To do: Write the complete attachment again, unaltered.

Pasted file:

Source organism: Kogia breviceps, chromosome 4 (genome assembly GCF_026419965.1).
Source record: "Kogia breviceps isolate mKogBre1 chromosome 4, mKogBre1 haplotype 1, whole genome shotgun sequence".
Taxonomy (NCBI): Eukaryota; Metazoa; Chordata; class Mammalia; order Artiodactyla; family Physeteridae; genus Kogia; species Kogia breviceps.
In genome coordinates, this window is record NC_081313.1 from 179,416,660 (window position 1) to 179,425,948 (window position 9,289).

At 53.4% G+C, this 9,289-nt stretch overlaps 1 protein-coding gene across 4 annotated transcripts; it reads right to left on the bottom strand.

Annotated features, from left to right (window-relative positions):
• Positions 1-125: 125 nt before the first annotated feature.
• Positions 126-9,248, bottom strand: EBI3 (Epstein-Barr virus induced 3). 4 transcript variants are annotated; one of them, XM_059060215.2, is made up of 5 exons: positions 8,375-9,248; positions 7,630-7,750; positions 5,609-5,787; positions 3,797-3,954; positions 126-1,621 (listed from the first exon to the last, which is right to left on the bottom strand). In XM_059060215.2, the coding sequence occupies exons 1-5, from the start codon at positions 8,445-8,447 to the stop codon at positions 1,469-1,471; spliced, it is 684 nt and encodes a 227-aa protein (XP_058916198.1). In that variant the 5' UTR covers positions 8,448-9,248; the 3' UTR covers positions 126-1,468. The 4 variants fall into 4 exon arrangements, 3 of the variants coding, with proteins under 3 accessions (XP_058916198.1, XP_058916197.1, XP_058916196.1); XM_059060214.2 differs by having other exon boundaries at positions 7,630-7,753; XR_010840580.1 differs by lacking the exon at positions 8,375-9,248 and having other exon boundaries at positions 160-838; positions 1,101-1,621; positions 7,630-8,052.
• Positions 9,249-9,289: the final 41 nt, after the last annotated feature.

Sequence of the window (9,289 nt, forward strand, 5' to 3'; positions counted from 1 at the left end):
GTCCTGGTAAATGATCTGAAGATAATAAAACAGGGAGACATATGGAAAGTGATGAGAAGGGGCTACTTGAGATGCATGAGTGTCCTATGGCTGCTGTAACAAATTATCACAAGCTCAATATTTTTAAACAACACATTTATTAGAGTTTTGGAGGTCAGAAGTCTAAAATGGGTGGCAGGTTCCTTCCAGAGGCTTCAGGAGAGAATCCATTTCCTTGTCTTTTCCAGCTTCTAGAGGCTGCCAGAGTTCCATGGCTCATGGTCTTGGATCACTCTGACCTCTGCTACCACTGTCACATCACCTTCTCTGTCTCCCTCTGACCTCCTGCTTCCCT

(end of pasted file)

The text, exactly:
Source organism: Kogia breviceps, chromosome 4 (genome assembly GCF_026419965.1).
Source record: "Kogia breviceps isolate mKogBre1 chromosome 4, mKogBre1 haplotype 1, whole genome shotgun sequence".
Taxonomy (NCBI): Eukaryota; Metazoa; Chordata; class Mammalia; order Artiodactyla; family Physeteridae; genus Kogia; species Kogia breviceps.
In genome coordinates, this window is record NC_081313.1 from 179,416,660 (window position 1) to 179,425,948 (window position 9,289).

At 53.4% G+C, this 9,289-nt stretch overlaps 1 protein-coding gene across 4 annotated transcripts; it reads right to left on the bottom strand.

Annotated features, from left to right (window-relative positions):
• Positions 1-125: 125 nt before the first annotated feature.
• Positions 126-9,248, bottom strand: EBI3 (Epstein-Barr virus induced 3). 4 transcript variants are annotated; one of them, XM_059060215.2, is made up of 5 exons: positions 8,375-9,248; positions 7,630-7,750; positions 5,609-5,787; positions 3,797-3,954; positions 126-1,621 (listed from the first exon to the last, which is right to left on the bottom strand). In XM_059060215.2, the coding sequence occupies exons 1-5, from the start codon at positions 8,445-8,447 to the stop codon at positions 1,469-1,471; spliced, it is 684 nt and encodes a 227-aa protein (XP_058916198.1). In that variant the 5' UTR covers positions 8,448-9,248; the 3' UTR covers positions 126-1,468. The 4 variants fall into 4 exon arrangements, 3 of the variants coding, with proteins under 3 accessions (XP_058916198.1, XP_058916197.1, XP_058916196.1); XM_059060214.2 differs by having other exon boundaries at positions 7,630-7,753; XR_010840580.1 differs by lacking the exon at positions 8,375-9,248 and having other exon boundaries at positions 160-838; positions 1,101-1,621; positions 7,630-8,052.
• Positions 9,249-9,289: the final 41 nt, after the last annotated feature.

Sequence of the window (9,289 nt, forward strand, 5' to 3'; positions counted from 1 at the left end):
GTCCTGGTAAATGATCTGAAGATAATAAAACAGGGAGACATATGGAAAGTGATGAGAAGGGGCTACTTGAGATGCATGAGTGTCCTATGGCTGCTGTAACAAATTATCACAAGCTCAATATTTTTAAACAACACATTTATTAGAGTTTTGGAGGTCAGAAGTCTAAAATGGGTGGCAGGTTCCTTCCAGAGGCTTCAGGAGAGAATCCATTTCCTTGTCTTTTCCAGCTTCTAGAGGCTGCCAGAGTTCCATGGCTCATGGTCTTGGATCACTCTGACCTCTGCTACCACTGTCACATCACCTTCTCTGTCTCCCTCTGACCTCCTGCTTCCCT